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Voters to decide on new courts facility

This fall, Gallatin County voters will decide on a bond for a new courts facility.

The Gallatin County Commission unanimously voted last week to put a $29 million bond on the general election ballot this November.

According to county officials, the new facility would be safer, more efficient and serve all Gallatin County residents.

The bond will be used to replace the current Law and Justice Center, located in Bozeman, with a new single-story, 57,000-square-foot building that will house the following:

• District Courts (including an additional courtroom and space for Gallatin County’s incoming fourth District Court judge)

• Justice Courts

• Youth Court

• Standing Master

• Clerk of District Court

• Self Help Law Center

• Public community room

Property taxes on a home with an assessed market value of $500,000 would increase by $33.50 per year. However, that amount would decrease each year as more property taxpayers move into our rapidly growing county.

Gallatin County Commission Chairman Scott MacFarlane said that “a new court building is the only cost-effective solution to Gallatin County’s short-term and long-term needs for safe and efficient courts.”

MacFarlane called the proposal a responsible solution to the issues facing the current courts facility, problems that have been impacting taxpayers for two decades and that will persist as Gallatin County continues growing.

“This is our most responsible and best project to solve the court needs,” MacFarlane said.

Commissioner Joe Skinner noted that voters have rejected two previous proposals to replace the building, but said the county has listened to voters and found unique and creative ways to cut down project costs and still address the courts’ needs.

“I really think we got it right this time,” Skinner said. “This is the right project at the right time. I’m happy to be able to put this on the ballot.”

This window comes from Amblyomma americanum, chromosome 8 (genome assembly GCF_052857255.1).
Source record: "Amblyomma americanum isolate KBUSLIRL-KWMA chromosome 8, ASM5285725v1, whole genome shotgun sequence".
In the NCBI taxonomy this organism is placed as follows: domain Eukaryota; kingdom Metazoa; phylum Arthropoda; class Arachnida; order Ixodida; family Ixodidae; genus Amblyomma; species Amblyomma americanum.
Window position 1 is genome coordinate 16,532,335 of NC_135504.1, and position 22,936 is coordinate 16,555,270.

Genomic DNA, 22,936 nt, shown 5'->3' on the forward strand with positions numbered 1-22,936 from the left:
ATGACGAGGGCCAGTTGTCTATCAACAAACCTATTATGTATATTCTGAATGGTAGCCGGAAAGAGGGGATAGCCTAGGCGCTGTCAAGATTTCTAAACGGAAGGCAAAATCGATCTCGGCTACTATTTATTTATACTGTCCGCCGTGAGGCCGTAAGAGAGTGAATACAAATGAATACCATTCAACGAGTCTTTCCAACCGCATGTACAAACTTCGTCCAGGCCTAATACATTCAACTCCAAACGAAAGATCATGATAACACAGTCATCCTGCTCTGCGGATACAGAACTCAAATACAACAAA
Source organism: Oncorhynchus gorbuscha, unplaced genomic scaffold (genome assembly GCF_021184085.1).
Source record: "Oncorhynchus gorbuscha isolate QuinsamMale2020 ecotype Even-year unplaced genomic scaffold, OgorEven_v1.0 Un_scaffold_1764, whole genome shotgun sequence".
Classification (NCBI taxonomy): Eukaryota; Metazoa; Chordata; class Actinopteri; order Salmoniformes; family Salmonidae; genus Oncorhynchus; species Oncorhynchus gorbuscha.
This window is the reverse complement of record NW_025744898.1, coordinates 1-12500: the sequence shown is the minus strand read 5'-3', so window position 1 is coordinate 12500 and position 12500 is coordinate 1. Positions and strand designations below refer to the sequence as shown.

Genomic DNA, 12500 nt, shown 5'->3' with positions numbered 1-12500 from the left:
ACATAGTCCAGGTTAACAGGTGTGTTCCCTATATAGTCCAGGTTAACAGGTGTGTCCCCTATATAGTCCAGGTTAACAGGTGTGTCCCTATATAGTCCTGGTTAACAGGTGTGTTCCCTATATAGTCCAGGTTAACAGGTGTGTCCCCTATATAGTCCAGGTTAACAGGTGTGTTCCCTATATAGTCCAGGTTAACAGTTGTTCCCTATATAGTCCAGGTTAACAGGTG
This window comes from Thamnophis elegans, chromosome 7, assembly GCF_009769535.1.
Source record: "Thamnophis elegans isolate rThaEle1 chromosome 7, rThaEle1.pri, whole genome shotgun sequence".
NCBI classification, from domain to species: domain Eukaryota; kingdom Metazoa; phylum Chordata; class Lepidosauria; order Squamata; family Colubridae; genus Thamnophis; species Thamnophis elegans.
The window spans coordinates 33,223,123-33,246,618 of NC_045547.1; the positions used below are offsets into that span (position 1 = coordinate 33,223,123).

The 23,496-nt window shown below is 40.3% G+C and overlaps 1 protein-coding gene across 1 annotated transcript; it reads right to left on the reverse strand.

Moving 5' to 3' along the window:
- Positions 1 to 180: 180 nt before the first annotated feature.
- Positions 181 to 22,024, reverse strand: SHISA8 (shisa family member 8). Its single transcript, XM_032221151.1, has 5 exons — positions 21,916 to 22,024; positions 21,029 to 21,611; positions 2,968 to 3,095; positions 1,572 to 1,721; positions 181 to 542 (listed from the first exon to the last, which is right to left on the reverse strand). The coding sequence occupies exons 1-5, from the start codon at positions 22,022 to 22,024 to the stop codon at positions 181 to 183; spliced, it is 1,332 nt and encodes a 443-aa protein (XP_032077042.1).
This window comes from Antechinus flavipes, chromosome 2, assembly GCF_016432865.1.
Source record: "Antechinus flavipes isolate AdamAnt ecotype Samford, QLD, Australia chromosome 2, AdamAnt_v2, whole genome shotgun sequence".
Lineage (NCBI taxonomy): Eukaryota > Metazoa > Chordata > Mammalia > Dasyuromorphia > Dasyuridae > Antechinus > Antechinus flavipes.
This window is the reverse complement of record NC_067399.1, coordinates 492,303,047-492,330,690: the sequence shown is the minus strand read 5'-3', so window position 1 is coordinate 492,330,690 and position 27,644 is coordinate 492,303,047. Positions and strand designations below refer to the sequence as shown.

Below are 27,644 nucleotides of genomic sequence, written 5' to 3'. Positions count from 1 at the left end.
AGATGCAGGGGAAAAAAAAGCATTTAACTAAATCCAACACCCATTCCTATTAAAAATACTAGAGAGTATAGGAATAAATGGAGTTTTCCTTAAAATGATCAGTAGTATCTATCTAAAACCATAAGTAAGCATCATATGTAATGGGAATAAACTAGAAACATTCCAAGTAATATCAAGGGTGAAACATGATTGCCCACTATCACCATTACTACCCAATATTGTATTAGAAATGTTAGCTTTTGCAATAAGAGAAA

Commissioner Zach Brown said this project is “fundamentally a need, it is not a want,” noting that the county must find space to house an incoming fourth District Court judge recently funded by the Montana Legislature.

“Our justice system is a constitutionally protected and mandated service. It’s fundamental to the way our economy and democracy work,” Brown said. “I’m really looking forward to having a robust conversation with taxpayers about this project between now and November.”

When a replacement building was proposed in 2019, the price was $60 million. By using value engineering, strategic design and a smaller footprint, the new construction plan will reduce the cost to $38 million. But taxpayers will pay less. Gallatin County has been saving for this project and will cover about 25% of the construction at no additional cost to the taxpayers. And the county was able to purchase a new facility for Gallatin County Sheriff’s Office operations, making this proposal even smaller. In effect, the total bond—that is, the cost to the taxpayers—has been reduced to $29 million.

The current Law and Justice Center was built in 1961 as a Catholic high school and later retrofitted into a law enforcement and courts facility. The structural integrity of the building is compromised and it lacks a fire suppression system. This endangers thousands of citizens who utilize the building every month – from those serving our community working there daily, to those serving their civic jury duty, getting married, being granted adoptions, seeking orders of protection, and those settling life-altering disputes.

There is also a lack of space in the current building. There are not enough courtrooms – which the county is constitutionally mandated to provide to our state-allocated judges – or administrative space to handle current caseloads. The 2021 Montana Legislature approved funding for a fourth District Court judge, who is slate to arrive as soon as January 2022, and the county must provide space for that judge and their staff.

This current lack of space means civil court cases can see wait times for adjudication stretch into years, at the expense of our area businesses.

This also means extended wait times for criminal trials, meaning defendants spend longer in jail or on pretrial supervision, both of which are expenses passed on to taxpayers.

And for victims involved in criminal trials who are seeking justice so they can move forward with their lives, their day in court becomes a far-too distant point on the horizon.

In addition to the human cost of an inefficient, unsafe justice center, construction costs in Gallatin County are increasing by an estimated 10% year over year. This same project proposed in the future is likely to cost much more.

Ballots for the 2021 general election will be mailed on Oct. 13. They will be due back no later than 8 PM on Election Day - Tuesday, Nov. 2, 2021.